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Newly discovered 'switch' plays dual role in memory formation

Researchers at Johns Hopkins have uncovered a protein switch that can either increase or decrease memory-building activity in brain cells, depending on the signals it detects. Its dual role means the protein is key to understanding the complex network of signals that shapes our brain's circuitry, the researchers say. A description of their discovery appears in the July 31 issue of the Journal of Neuroscience.

"What's interesting about this protein, AGAP3, is that it is effectively double-sided: One side beefs up synapses in response to brain activity, while the other side helps bring synapse-building back down to the brain's resting state," says Rick Huganir, Ph.D., a professor and director of the Solomon H. Snyder Department of Neuroscience at the Johns Hopkins University School of Medicine and co-director of the Brain Science Institute at Johns Hopkins. "The fact that it links these two opposing activities indicates AGAP3 may turn out to be central to controlling the strength of synapses."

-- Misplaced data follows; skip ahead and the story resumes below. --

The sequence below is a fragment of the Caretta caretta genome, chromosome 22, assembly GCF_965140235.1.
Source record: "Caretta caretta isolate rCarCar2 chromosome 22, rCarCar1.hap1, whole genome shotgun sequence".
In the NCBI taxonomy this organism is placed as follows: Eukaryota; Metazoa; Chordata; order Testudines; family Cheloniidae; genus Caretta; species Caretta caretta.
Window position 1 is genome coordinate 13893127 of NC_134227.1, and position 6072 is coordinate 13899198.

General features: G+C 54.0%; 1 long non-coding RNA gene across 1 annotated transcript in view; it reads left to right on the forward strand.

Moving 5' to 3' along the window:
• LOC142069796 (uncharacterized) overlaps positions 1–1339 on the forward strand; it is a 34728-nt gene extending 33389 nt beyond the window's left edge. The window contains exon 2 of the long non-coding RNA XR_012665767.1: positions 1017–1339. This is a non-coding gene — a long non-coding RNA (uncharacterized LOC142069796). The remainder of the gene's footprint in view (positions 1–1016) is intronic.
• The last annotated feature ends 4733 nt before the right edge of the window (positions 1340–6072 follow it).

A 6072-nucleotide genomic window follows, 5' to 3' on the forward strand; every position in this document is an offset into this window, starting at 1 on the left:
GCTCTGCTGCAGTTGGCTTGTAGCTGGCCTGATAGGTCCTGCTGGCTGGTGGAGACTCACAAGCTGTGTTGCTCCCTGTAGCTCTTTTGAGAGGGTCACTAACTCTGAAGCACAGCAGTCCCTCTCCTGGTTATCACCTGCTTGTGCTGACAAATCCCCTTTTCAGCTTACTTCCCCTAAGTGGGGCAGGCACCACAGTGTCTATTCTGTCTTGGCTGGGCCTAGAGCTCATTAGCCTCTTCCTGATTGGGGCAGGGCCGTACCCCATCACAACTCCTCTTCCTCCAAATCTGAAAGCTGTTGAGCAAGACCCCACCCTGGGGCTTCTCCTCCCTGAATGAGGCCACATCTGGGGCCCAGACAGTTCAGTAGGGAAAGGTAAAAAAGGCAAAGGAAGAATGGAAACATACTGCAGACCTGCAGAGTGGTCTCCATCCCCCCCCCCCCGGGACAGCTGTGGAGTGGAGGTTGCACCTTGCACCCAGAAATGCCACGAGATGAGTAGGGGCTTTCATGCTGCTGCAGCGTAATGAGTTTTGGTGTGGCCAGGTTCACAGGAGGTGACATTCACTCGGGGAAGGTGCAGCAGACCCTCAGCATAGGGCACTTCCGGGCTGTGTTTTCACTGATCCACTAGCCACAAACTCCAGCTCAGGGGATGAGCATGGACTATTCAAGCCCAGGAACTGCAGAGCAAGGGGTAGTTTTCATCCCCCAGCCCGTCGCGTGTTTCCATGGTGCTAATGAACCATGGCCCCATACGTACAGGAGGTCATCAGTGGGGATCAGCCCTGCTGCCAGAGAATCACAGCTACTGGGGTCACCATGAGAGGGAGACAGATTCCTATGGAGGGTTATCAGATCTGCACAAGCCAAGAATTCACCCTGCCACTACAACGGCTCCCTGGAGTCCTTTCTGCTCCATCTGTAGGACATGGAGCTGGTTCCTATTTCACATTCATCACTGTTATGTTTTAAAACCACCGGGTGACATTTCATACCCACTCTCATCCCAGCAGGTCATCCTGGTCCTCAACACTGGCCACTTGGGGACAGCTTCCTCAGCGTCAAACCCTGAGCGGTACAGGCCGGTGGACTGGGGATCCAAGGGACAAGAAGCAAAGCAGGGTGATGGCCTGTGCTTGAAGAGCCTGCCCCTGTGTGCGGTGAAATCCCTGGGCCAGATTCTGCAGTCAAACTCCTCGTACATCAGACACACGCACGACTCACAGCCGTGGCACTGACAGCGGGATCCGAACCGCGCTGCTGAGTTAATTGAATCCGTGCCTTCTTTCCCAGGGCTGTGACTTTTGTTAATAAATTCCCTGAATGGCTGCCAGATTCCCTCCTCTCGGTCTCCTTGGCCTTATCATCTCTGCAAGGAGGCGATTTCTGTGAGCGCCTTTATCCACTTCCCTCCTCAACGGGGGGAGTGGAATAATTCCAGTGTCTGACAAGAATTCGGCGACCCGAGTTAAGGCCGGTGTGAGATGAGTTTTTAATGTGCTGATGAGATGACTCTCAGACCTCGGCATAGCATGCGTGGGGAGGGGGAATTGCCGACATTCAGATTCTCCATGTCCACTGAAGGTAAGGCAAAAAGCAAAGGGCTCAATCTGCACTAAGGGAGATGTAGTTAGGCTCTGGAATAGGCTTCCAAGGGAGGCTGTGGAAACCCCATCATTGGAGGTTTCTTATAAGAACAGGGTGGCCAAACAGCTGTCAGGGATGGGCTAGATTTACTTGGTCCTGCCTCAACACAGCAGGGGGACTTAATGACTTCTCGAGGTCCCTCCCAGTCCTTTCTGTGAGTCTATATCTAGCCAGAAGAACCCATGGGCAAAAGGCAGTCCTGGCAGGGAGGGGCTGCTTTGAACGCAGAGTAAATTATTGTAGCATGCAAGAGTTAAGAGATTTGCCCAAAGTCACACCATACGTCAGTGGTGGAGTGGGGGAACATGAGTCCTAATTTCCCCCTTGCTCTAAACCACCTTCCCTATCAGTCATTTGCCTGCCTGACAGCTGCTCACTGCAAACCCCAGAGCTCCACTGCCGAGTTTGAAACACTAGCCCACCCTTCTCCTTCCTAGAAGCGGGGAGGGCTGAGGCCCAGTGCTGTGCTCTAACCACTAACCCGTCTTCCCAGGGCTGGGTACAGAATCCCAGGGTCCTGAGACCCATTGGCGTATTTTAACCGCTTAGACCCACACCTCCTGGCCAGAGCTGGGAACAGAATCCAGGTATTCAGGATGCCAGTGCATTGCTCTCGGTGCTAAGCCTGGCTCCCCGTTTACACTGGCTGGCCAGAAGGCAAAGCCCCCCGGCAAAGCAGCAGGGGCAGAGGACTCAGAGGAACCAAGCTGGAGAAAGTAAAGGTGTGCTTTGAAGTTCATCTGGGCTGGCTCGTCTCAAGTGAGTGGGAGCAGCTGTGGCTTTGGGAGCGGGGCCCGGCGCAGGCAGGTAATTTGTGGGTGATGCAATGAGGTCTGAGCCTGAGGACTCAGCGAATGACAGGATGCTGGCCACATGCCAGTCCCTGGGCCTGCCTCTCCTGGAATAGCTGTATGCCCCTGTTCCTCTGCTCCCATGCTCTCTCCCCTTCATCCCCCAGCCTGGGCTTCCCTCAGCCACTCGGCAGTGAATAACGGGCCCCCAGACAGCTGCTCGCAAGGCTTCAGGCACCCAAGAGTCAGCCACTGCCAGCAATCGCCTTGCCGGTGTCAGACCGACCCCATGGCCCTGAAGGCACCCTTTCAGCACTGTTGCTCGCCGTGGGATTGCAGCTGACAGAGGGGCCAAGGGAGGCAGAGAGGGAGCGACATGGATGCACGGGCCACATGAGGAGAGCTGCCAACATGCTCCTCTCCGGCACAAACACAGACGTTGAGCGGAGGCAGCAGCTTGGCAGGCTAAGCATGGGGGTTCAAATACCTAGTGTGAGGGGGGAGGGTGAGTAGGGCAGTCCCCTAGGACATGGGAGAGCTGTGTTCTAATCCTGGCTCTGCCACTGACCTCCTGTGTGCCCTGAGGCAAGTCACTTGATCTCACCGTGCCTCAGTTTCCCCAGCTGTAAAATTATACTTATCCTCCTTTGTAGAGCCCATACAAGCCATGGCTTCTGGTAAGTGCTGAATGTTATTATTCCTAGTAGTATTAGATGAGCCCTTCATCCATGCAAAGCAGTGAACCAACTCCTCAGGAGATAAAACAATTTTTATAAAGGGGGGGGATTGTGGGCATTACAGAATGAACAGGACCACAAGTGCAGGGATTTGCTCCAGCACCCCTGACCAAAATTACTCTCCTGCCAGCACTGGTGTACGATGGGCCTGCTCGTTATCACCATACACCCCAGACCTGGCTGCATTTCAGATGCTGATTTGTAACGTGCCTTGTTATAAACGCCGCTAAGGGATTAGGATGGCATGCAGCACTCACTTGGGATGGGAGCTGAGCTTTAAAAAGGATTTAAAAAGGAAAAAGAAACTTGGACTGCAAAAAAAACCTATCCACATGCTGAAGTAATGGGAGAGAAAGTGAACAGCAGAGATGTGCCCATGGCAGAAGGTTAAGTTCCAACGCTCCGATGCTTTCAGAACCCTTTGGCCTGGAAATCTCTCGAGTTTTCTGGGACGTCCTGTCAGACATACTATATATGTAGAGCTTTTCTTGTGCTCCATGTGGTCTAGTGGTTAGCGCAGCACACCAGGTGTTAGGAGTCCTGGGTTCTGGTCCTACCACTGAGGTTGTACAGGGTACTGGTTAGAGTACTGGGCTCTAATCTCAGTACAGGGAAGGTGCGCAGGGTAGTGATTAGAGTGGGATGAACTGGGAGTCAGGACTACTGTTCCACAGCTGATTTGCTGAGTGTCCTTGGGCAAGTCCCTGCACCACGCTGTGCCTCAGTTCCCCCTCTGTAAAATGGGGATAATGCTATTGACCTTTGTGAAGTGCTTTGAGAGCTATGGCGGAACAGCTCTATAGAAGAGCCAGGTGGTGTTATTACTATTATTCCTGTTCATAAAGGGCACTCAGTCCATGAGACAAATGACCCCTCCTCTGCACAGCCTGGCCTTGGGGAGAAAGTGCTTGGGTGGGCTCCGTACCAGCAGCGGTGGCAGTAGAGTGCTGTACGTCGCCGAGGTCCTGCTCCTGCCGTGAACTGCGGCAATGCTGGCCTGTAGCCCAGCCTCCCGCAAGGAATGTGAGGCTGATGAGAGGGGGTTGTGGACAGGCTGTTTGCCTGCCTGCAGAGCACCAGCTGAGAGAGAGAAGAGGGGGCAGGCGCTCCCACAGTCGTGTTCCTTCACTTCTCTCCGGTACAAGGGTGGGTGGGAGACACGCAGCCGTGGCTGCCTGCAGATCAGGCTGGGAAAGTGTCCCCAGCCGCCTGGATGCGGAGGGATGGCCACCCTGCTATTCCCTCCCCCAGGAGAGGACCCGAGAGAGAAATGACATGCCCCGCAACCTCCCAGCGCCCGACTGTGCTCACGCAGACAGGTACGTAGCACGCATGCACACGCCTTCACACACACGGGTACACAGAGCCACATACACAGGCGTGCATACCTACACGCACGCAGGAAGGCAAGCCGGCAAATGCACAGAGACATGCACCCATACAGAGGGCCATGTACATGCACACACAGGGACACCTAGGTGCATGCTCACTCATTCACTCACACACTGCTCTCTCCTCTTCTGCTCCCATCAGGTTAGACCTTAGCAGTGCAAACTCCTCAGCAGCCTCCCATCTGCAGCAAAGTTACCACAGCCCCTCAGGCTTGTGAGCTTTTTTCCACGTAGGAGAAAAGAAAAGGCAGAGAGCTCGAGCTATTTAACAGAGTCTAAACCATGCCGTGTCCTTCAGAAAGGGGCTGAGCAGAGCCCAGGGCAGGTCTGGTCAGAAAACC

Huganir has long studied how connections between brain cells, known as synapses, are strengthened and weakened to form or erase memories. The new discovery came about when he and postdoctoral fellow Yuko Oku, Ph.D., investigated the chain reaction of signals involved in one type of synaptic strengthening.

In a study of the proteins that interact with one of the known proteins from that chain reaction, the previously unknown AGAP3 turned up. It contained not only a site designed to bind another protein involved in the chain reaction that leads from brain stimulation to learning, but also a second site involved in bringing synapse-building activity down to normal levels after a burst of activity. Although it might seem the two different functions are behaving at cross-purposes, Oku says, it also could be that nature's bundling of these functions together in a single protein is an elegant way of enabling learning and memory while preventing dangerous overstimulation. More research is needed, Oku says, to figure out whether AGAP3's two sites coordinate by affecting each other's activity, or are effectively free agents.


Contact: Shawna Williams
Johns Hopkins Medicine

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